by Maurice Baring. New York, Doubleday, Page and Company. 1924. 2 vols. 8vo. xxv+355+383. $5.00.
C is a leisurely, very readable sketch of the life of the Honorable Caryl Bramsley, an English youth of much promise and of no fulfillment. The author, distinguished as diplomat, journalist, traveler, and man of letters, has the pleasant manner of one accustomed to view the world not too enthusiastically yet with absorbed interest in the way in which it affects a sensitive, willfully reserved nature. Whether the work is autobiography, biography, or fiction matters little. The overelaboratc alibi sought in the Introduction cannot prevent a reader from recognizing. in the first volume at least, a certain sympathy and closeness of interpretation which would seem to indicate a vital share in the experiences described.
C is an imaginative, repressed boy whose natural development as a writer was tragically thwarted, partly by temperamental inhibitions, but more through the calamity of being dominated by women — nurse, governess, mother, sisters, aunt, and others. His mother, with a maximum of Victorian standardization and a minimum of tenderness, directed the lives of her children. His aunt, sympathetic and generous, handicapped him by a somewhat irresponsible fondness. At first an infant rebel, C’s life was darkened by such barbarity as having to memorize Delphic passages from Shakespeare, Dryden, Pope, and La Fontaine. He was destined for diplomacy, which in England demands much preparation in the languages and in general culture. Though the impoverished condition of his noble family limited his scope of action, he had varied, enviable opportunities — and what is more appealing than a record of the way in which a bigh-thoughted youth reacts to poets and places?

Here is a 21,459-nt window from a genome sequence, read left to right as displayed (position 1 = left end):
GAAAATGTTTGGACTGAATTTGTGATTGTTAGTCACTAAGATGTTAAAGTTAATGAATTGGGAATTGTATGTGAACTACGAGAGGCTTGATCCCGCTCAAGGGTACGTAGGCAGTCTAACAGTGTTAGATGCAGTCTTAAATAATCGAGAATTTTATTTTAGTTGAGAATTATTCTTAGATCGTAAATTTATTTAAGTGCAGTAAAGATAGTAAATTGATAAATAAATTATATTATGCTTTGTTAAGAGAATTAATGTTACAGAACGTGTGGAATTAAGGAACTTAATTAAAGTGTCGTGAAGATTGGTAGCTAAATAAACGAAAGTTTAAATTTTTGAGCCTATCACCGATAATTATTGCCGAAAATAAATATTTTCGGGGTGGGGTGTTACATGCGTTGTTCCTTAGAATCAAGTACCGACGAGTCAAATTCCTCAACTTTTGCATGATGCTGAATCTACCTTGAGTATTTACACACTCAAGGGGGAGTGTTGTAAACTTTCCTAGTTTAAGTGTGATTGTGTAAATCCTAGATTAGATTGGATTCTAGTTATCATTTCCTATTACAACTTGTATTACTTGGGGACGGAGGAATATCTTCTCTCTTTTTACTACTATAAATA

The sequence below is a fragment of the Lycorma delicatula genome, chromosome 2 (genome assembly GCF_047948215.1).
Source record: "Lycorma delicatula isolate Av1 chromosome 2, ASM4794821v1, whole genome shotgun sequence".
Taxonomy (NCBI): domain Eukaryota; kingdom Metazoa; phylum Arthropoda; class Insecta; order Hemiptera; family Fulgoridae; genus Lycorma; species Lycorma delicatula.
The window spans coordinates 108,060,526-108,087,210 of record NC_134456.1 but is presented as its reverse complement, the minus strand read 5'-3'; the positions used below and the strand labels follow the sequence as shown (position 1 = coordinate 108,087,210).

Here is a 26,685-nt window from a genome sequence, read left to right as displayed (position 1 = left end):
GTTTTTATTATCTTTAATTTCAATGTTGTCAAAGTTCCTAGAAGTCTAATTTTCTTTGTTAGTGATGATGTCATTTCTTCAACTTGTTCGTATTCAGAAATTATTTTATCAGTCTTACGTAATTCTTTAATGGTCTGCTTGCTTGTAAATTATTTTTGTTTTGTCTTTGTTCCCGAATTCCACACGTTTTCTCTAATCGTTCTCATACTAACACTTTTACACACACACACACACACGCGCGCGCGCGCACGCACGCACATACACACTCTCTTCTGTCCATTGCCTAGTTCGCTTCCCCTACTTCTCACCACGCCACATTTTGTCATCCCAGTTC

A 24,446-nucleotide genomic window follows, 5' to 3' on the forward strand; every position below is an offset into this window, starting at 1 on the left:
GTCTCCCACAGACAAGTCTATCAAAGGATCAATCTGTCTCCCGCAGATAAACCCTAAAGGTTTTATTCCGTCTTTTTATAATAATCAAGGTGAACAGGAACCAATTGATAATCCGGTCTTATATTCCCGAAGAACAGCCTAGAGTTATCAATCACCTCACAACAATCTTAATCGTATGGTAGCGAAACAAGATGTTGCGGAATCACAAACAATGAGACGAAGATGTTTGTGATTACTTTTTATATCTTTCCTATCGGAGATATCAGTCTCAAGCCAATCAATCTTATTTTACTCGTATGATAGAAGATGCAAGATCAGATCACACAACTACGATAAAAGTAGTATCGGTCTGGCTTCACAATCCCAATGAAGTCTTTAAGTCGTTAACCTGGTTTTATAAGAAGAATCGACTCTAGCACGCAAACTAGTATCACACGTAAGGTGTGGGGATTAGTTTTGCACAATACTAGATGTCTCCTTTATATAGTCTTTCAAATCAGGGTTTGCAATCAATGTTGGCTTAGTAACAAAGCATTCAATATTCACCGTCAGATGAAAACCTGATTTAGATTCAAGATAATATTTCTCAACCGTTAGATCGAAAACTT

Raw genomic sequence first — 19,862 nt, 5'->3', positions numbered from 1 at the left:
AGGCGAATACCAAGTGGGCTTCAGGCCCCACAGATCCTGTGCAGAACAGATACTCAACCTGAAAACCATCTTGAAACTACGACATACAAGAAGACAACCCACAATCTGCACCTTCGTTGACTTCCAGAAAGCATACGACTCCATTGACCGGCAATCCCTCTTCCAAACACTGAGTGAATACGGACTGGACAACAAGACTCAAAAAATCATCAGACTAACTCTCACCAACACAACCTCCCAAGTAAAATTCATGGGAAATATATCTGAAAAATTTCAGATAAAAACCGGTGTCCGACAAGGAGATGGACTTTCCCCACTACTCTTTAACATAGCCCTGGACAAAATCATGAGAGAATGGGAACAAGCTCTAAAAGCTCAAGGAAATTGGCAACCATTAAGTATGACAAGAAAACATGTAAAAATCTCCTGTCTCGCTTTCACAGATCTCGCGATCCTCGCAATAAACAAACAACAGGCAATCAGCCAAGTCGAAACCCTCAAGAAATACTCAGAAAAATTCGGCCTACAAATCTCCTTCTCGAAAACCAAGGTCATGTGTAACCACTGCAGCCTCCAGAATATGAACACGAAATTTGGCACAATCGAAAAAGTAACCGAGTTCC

We see, most vividly, the boy discovering Shelley and the romantic poets, at Eton; studying French at Versailles, with holiday excursions into Paris, where among many delights he had the thrill of hearing Madame ‘Lapara’ recite Racine to an ecstatic audience. He had glimpses of Germany and Wagner; Oxford for a year, with books, friends, sports, and first love; Rome and separation; Florence, when the wild tulips were seen in the ‘live, translucent air’; and finally London, where hopes and plans dwindled to a government clerkship.
The second volume is undoubtedly true to life, but it lacks the glamour of volume one, being a trifle tedious in its detail of minor circumstance in relation to C’s vague, desultory existence, soothed by the semicelestial Beatrice and tormented by the mundane siren, Leila.
All who care for youth and art and problems of character will find this ‘biography’ fascinating. England is there, in its nineteenth-century form, a place where titled folk — casual, external, childish — extinguish the ardent, delicate spirit of a gifted, apathetic youth. But the failure of C is partly self-induced, for he intentionally retreated behind walls he had erected around his tastes and wishes. Life turned to hollowness for one endowed with love of beauty but incapable of creative loyalty to his own finer feeling,